Pearson gets loud and gritty on the blues-driven rock “Promises,” “Hard Times,” and “Medication.” The riff and kick-drum of the former harkens back to Springsteen’s “State Trooper” and some classic P.J. Harvey before Pearson brings in the keys during the chorus and grinds out a fantastic bridge to make “Promises” a genuine, steel-tipped pressure-cooker. Pearson’s furious strumming and the backing keyboard of make “Medication” make it a back-half counterpoint to “Promises” while he snarls the couplet “God give me some salvation / I need my medication / Lead me not to temptation / I need my medication” with a hint of Stone Roses in the sonic assault. Pearson chews into a distinctly Auerbach-like lead on “Hard Times” while fittingly summoning Mercury State’s most arena-ready chorus of “If I can make it there, I can make it anywhere.”
Stunning with every different hand he plays on Mercury State, some of his most powerful moments come in quietest moments of heavy introspection. On “Old Friends,” Pearson sings, “Old, old friends of mine / You’ve been right there by my side / From city lights to foreign shores.” His gently weathered vocals, aching lyrics and strumming matched to the crisply entrancing production calls to mind an adept balance between moments of Damien Jurado’s recent Richard-Swift-produced album, Maraqopa, and a few of the more modest arrangements of Damien Rice’s brilliant 9 Crimes. Pearson’s dourly powerful songwriting stays on par with such heavyweight company on the gripping Mercury State opener “Factory Floor” (perhaps the most noticeable reminder of Pearson’s love for Elliott Smith) and the fantastically down-hearted “Rat Race.”
Perhaps, the most telling lyrics for Pearson’s aspirations of Mercury State come in the album’s centerpiece of “Rat Race” and the final track, “Lights.” He opens “Rat Race” with the line, “I was raised as the son of a working man / There’s no use without a pen or a shovel in my hand.”
It’s a telling admission from an earnest songwriter who writes and plays songs and admittedly spends most other waking hours running his own label, promoting his music through social media, booking shows and marketing his personal brand while countless others get to enjoy a taste of excess and relative ease that comes with big-label funding and promotional firepower. Many such musicians are performing excerpts of their own less-convincing musical output on a (presumably) bloated Grammys broadcast this very moment as I write of Pearson’s recession-inspired gem of an album. It’s not hard to imagine that he is toiling away across the Atlantic, tirelessly scrapping for gigs and print and heeding little mind to the Clear Channel favorites walking off with bronzed gramophones this evening.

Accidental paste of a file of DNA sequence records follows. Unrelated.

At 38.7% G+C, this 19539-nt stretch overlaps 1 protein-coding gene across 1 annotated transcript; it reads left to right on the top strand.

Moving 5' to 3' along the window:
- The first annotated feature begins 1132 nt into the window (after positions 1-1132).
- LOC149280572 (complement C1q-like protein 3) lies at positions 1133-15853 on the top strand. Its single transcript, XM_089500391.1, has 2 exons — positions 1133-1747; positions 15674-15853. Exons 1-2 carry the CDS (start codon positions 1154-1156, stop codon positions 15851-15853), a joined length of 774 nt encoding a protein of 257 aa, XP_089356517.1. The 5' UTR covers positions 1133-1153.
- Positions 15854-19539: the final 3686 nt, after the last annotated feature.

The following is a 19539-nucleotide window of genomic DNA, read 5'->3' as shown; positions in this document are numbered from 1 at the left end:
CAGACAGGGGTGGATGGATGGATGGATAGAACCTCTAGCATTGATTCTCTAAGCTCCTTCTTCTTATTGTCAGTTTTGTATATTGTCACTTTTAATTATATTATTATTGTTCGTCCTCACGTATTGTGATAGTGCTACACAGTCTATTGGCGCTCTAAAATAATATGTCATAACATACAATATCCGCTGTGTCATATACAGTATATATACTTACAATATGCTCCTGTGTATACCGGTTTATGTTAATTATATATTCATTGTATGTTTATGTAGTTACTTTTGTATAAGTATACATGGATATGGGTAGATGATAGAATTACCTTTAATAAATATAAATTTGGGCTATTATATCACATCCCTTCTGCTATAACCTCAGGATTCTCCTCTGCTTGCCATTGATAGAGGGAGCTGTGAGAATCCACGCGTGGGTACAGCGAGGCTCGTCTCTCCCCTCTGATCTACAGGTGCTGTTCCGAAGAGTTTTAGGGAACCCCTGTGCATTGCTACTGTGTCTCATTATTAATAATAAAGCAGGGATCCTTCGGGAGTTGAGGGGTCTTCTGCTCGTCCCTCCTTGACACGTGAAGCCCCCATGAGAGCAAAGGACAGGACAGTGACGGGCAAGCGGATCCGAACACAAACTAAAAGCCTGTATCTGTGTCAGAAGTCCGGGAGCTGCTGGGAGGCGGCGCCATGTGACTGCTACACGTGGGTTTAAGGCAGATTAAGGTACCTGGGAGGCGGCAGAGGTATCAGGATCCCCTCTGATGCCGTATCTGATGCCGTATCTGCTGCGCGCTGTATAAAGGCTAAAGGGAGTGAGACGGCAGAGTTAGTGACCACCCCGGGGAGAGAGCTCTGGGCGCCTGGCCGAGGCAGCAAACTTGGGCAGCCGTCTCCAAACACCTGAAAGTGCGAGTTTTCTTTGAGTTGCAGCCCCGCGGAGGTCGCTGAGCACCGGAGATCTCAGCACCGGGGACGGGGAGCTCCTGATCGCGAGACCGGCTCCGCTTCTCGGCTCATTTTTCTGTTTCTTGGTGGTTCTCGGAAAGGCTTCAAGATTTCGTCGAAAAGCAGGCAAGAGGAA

Deeper into “Rat Race,” Pearson sings, “I was sure of my potential / Sure of everything I planned / I lost my wife’s love over the bills / A month back as a single man and running for the hills / It’s a hard race to run when you’re running with the rats / They’re picking over my bones / and they’re feasting on the scraps.” It’s equally as easy to suppose that whoever takes home main songwriting awards tonight won’t have written a line half as in tune with the routine hardship the majority of the 99% have faced at some moment in the past five years.
Even digging into realistic trials with unwavering sincerity, Pearson ultimately refuses to submit to the dire circumstances. His final lyric of Mercury State arrives in “Lights,” and the lasting effect is somewhat akin to a hopeful prayer that hangs in the air amidst the blanket of realistic grey that had preceded it. He sings, “I found hope in some simple chords / and I hope you find whatever it is that will get you through the darkness.” It’s a lyric both willfully naïve in the intangible power of art, and it’s a necessary faith in the belief of a potential, lasting goodness in the unflinching face of a harsh daily grind.
Pearson’s willingness to look that everyday darkness right in the eye and his refusal to crumble in total melancholy is one of the most impressive accomplishments he pulls off on Mercury State. That he crafts an entire album of songs that are bleakly poignant in their sincerity and thrilling enough to keep you hanging on his every word and begging for more puts him right in a class with his most cherished heroes. Mercury State is a major statement from a commanding songwriter whose songs will have the opportunity to be heard on a large scale…if there’s any justice in this recession-beaten world.
Mercury State is out now courtesy of Saint in the City Records.
Daniel Pearson – “Factory Floor” (Official Video)
Daniel Pearson – “Medication”
*This post first appeared on The Silver Tongue on February 10, 2013.
Justin works as a content producer for ChaCha in Indianapolis during the day. He got his start writing music pieces with Laundromatinee in Indianapolis, where he still makes featured contributions. Justin resides in Noblesville, IN, and his personal blog, Division St. Harmony, can be found at www.divisionstharmony.tumblr.com.
His first loves in music have long been The Clash, Dylan, The Beatles, The Rolling Stones, Tom Waits, Tom Petty and Bruce Springsteen. His personal tastes are fairly broad and include garage, indie rock, classic rock, Americana, roots, outlaw and classic country, punk, blues, rhythm and blues and soul.
Justin takes pride in an affinity for writing and music that is both rich in head and heart. Justin welcomes you to follow him on Twitter at @clashrebel and on Facebook.